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Reprinted with permission Mises Institute by Trenton Hale
Since 2014, the tiny country of Yemen has been devastated by the ongoing civil war following the Houthi takeover of the government. It only worsened in March 2015, when President Barack Obama began to aid the Saudi Arabians in the war effort. As of February 2022, over 370,000 people have lost their lives due to the lack of food, the lack of medical necessities, and the bombings from the war.
Despite the severity of the war, the press has covered very little of it. Between 2015 and 2019, the media only covered about ninety-two minutes of the conflict. Based on the atrocities, this is shockingly low, especially when the media chose to cover the false Russian election meddling around the same time. MSNBC even went an entire year without mentioning what was happening in Yemen.
One might ask why the media isn’t covering this war. The reasoning for this is because the United States would be seen as bad guys.
Ever since its involvement in the war, the United States has done nothing but harm to the region. Not even a year into US involvement, the US was already being accused of war crimes by Human Rights Watch. They reported ten unlawful airstrikes in 2015 by the Saudi-led coalition, which led to over three hundred civilians dying and four hundred more wounded.
In October 2016, a Saudi Arabian bomb was dropped on a funeral ceremony in Sanaa, Yemen’s capital. Over one hundred people died and five hundred were wounded, many of whom were children. Footage shows charred and mutilated bodies strewn in and outside of the funeral hall.
Another horrible incident occurred in September 2018, when a bomb was dropped on a school bus out on a field trip. Many of the children on board were under the age of fifteen, most of whom died. To make things worse for the United States, these bombs were manufactured by the American company Lockheed Martin.
The Saudi-led coalition continued to harm the people of Yemen. They would target grain silos, livestock, horses, irrigation systems, trucks, and other components of the food distribution infrastructure.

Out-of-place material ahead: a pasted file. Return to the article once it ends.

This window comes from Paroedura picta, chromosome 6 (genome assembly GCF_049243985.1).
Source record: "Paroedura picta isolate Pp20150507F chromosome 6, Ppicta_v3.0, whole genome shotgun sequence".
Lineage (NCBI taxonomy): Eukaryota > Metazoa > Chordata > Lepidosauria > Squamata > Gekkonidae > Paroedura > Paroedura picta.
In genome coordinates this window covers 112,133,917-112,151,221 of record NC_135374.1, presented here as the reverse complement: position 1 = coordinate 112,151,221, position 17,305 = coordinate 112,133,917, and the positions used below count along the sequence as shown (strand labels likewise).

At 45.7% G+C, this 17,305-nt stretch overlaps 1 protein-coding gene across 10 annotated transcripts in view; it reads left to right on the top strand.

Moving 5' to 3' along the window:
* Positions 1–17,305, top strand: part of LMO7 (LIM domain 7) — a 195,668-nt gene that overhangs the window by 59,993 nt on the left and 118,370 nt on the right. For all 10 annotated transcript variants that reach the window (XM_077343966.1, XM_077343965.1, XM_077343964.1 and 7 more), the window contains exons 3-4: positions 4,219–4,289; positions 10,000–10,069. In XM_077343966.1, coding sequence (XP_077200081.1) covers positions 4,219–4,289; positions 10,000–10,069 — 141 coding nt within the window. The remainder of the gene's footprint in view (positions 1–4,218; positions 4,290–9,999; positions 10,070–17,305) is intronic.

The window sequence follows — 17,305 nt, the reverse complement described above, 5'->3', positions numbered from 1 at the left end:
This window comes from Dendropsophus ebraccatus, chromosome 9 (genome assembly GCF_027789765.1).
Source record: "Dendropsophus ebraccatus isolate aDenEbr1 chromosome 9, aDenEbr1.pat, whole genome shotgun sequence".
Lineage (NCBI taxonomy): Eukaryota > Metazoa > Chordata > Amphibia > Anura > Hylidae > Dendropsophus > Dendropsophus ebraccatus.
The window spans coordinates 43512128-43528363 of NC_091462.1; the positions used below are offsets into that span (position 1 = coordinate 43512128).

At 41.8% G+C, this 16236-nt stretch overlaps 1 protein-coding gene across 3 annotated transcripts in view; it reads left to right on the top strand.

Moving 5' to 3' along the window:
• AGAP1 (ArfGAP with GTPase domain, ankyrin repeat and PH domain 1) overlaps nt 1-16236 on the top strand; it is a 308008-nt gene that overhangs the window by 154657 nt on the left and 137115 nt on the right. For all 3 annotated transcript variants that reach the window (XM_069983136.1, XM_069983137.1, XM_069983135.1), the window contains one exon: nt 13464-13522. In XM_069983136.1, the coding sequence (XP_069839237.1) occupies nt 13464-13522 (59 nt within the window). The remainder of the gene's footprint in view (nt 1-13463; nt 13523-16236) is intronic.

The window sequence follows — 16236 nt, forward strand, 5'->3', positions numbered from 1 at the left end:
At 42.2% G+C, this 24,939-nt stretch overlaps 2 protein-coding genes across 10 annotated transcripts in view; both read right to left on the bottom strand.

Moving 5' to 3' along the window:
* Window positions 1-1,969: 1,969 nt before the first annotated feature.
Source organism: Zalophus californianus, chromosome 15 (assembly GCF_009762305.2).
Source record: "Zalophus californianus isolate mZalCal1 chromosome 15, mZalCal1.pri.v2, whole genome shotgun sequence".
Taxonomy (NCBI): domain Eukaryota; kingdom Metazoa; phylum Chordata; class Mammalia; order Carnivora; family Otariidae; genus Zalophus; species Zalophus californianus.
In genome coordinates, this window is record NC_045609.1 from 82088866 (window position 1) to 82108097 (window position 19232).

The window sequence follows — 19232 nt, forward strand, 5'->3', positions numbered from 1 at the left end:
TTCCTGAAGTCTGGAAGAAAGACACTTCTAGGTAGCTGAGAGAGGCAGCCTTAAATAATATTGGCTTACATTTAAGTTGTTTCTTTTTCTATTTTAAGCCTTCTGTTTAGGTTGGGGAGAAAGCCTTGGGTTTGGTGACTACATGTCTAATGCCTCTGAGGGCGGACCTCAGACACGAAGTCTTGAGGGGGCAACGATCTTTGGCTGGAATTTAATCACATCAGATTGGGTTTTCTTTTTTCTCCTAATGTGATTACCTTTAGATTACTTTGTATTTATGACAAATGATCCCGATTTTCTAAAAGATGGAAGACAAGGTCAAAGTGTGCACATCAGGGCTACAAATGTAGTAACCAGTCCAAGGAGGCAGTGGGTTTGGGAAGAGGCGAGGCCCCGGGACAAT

The coalition has continued to make the humanitarian crisis even worse by installing a naval blockade on Yemen, which had become 90 percent dependent on international imports, thanks to the destruction of domestic food distribution.
If these pieces of news became more mainstream, then the American people would be irate at the US government. If any other country were doing the same thing (think Russia’s invasion of Ukraine), the American media would accuse that country of war crimes. Yet the US turns a blind eye to the crisis that it helped start.
The media can spin some events to make it seem like the Americans are the good guys, like in Syria, where the main antagonist of the American people was ISIS, a terrorist organization that had performed multiple attacks on American civilians and performed public beheadings. With the claims that Syrian president Bashar al-Assad was gassing his own citizens, it was easy to find support for the efforts of the US to oust ISIS from the region.
In contrast, Yemen is not so seemingly black and white. Between the Houthis wanting to seize power from the government and the conflict between the Houthis and Saudis, observers must process a lot of information.
None of the sides of the war are virtuous. The Houthis have killed zero American citizens. However, they have committed numerous human rights abuses and have engaged in torture.
The Saudis, on the other hand, have a vast military power, have committed mass executions that did not conform to international human rights and humanitarian laws, and have taken part in numerous war crimes. The American-made bombs that they are using to commit such crimes also complicate the issue.
Former secretary of defense, James Mattis, tried to justify the war by saying Iran was backing the Houthis in the war. News sites like Business Insider also claimed that the Houthis are being backed by Iran.
While it is true that Iran and the Houthis are friendly with each other, that does not mean the Houthi takeover of the government was backed by Iran. In fact, Iran had warned the Houthis against storming the capital city because it would provoke the Saudis.
The media also falsely claimed Iran was sending weapons to aid the Houthis. While there was a case where arms were found, it was leaving Yemen and entering Somalia. A former United Nations ambassador tried to prove Iran guilty of sending the weapons that were fired at Riyadh to the Houthis. However, the bomb she showed was a Burkan-2, which was locally fabricated. Iran has displayed Scud derivatives with shuttlecock-shaped warheads, but they do not match the Yemeni version, according to Scott Horton.
The situation is Ukraine has left the media even more unwilling to cover the war in Yemen. The situation has drawn much interest, with the United States sending over $100 billion in aid to Ukraine. With the war including the United States and Russia in some capacity, many have begun worrying about a nuclear war breaking out if the scenarios spin out of control.
With the media being silent about the ongoing conflict in Yemen, one wonders what other foreign policy atrocities the United States is hiding from the public.
Trenton Hale is a young libertarian researcher and author.
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